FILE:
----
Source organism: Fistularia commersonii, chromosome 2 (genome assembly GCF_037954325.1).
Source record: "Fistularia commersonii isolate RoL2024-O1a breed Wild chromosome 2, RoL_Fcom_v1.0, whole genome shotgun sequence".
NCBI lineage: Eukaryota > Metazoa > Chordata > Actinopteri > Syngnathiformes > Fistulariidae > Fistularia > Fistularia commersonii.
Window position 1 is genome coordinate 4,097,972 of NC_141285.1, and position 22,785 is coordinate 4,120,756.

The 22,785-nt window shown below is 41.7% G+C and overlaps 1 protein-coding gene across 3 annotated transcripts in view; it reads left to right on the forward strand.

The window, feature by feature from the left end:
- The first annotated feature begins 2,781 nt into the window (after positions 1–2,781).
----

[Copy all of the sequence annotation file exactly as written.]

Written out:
Source organism: Fistularia commersonii, chromosome 2 (genome assembly GCF_037954325.1).
Source record: "Fistularia commersonii isolate RoL2024-O1a breed Wild chromosome 2, RoL_Fcom_v1.0, whole genome shotgun sequence".
NCBI lineage: Eukaryota > Metazoa > Chordata > Actinopteri > Syngnathiformes > Fistulariidae > Fistularia > Fistularia commersonii.
Window position 1 is genome coordinate 4,097,972 of NC_141285.1, and position 22,785 is coordinate 4,120,756.

The 22,785-nt window shown below is 41.7% G+C and overlaps 1 protein-coding gene across 3 annotated transcripts in view; it reads left to right on the forward strand.

The window, feature by feature from the left end:
- The first annotated feature begins 2,781 nt into the window (after positions 1–2,781).